In an interview with Southwest Art Magazine Robert Moore said, “I realized I wanted to be like a farmer. I wanted to work outdoors and have a direct relationship between what I did and a harvest, but I didn’t want to be on a tractor. So I thought maybe I could be out in the mountains painting, and then sell my paintings. It was a romantic dream, but I was passionate enough to follow that dream.”
We are all fortunate recipients of Robert's dedication to his passion. Born in Burley, Idaho in 1957, Robert has been painting and selling his art for more than 40 years now. He began his higher education practically, with a degree in art teaching credentials. He ended it where he intended, with a full scholarship to The Art Center College of Design in California, where he graduated with honors and a BFA in Illustration.
The world as Robert perceives it consists entirely of blues and yellows. One would never guess as they become lost in the dazzling colors of Robert's canvases that Robert is colorblind. As a result, he paints in values, contrasting colors into a surprising and harmonious array of aspens, rivers and mountains. A great deal of attention is paid to the mix of dark and light colors he chooses to use in each painting.
Robert says, “It’s like with a song — what’s important is not so much which key you’re in but the relationship between notes. You can start with any color as a ‘tonic chord,’ and as long as you keep those colors in a certain relationship with each other, it still feels like natural color.” A fun fact: Robert always paints with an assistant; someone to lay out the colors on his palette in a precise and pre-determined order so he knows exactly what color he is reaching for. Yes, people have messed with him in the past and had quite a blast watching him paint with random colors!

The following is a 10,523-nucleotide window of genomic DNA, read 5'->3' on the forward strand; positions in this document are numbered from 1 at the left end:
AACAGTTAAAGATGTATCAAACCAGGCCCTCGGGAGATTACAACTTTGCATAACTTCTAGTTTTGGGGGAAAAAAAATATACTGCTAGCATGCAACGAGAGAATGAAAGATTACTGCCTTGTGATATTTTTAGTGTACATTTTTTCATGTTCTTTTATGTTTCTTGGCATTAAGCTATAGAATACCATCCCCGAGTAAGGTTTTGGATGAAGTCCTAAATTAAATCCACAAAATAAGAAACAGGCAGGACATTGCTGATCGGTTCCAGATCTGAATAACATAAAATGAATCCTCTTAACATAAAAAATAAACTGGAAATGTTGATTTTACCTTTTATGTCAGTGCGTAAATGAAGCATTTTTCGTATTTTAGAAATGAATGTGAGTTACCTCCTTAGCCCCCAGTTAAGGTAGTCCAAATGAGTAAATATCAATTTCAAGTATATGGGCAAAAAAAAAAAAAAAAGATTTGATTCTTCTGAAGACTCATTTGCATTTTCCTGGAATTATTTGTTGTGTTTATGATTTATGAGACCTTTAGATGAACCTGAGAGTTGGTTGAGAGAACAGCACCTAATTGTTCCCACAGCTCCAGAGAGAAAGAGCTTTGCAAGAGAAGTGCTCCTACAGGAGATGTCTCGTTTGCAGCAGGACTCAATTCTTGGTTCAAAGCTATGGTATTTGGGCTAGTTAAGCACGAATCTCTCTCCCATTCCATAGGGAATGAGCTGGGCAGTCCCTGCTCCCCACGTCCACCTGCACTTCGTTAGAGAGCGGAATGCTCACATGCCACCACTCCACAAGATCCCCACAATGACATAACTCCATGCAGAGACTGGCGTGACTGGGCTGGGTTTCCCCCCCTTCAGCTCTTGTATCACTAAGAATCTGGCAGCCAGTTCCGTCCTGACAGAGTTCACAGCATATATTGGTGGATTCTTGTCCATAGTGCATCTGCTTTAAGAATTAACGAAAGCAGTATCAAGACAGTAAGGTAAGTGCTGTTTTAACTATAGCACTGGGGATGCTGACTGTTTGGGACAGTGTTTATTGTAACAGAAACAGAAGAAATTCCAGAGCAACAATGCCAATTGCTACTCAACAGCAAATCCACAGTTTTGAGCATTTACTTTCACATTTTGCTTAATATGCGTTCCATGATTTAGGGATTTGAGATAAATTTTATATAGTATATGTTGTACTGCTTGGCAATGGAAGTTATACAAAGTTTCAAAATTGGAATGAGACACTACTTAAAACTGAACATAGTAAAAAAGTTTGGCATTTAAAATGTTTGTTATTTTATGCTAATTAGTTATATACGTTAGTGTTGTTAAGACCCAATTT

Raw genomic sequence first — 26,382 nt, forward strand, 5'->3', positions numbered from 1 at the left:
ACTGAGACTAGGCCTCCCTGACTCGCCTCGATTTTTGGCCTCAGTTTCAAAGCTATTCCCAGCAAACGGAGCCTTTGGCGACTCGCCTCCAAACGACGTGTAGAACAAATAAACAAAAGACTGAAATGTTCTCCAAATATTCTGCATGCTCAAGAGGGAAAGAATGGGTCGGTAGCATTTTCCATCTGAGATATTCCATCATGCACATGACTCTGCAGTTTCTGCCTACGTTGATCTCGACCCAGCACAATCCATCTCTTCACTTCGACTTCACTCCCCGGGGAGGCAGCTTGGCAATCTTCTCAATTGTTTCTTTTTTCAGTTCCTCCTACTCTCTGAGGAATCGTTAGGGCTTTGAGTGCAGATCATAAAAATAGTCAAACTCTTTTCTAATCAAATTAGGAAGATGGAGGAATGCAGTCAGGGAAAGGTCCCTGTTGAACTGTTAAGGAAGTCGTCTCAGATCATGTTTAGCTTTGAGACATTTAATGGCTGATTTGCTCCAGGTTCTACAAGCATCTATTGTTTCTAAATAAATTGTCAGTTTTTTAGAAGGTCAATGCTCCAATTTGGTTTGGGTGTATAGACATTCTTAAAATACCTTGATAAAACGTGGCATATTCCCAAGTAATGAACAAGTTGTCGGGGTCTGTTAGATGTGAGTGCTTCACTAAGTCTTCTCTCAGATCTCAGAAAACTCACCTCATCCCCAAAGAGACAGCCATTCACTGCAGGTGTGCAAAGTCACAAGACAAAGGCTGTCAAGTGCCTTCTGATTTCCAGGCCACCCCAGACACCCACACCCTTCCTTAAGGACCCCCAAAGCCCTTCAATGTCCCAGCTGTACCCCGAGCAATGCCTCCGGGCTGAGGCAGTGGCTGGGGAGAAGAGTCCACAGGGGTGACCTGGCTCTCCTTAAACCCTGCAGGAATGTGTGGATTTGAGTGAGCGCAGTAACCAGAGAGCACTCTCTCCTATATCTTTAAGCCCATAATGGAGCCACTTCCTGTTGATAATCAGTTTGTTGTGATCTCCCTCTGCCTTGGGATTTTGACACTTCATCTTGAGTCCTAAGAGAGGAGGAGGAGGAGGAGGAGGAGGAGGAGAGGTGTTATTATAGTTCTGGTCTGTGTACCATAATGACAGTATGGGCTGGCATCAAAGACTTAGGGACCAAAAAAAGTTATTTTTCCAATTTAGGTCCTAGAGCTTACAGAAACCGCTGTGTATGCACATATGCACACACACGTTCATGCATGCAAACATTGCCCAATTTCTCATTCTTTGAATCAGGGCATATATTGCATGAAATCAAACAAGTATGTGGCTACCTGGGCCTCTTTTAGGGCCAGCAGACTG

Robert focuses a great deal on surface textures. His tools vary from fingers to brushes, palette knives, trowels, rags, squeegees, large house-painting brushes, and a secret kitchen-spatula. Every Robert Moore painting is lush with sculpted and carved oil paints. One can easily mesmerize themselves studying the wide variety of brushstrokes and styles within each of his paintings. Robert is an artist that has found his brushstroke. Despite working in what is likely the most well-known and highly regarded art style in history, it is easy to distinguish Robert's paintings from both his contemporaries and predecessors in the impressionist movement. Paying attention to the ways in which he has applied his paints keys you in. To see his take on our incredible western landscapes is a blessing.
Another fun fact about Robert's approach to painting: he paints with both hands. Simultaneously. While getting ready for one of his early solo exhibitions Robert broke his left, dominant, wrist. He is a quiet, stoic, and determined individual. Not being willing to give up on his dream, Robert quickly taught himself how to paint right-handed. He compares the process of painting two parts of the canvas at once with a brush or palette knife in each hand, to dancing or boxing. We think it makes him look like an artistic ninja, wondrously displaying a massive amount of control and talent as he adds more beauty to the world.
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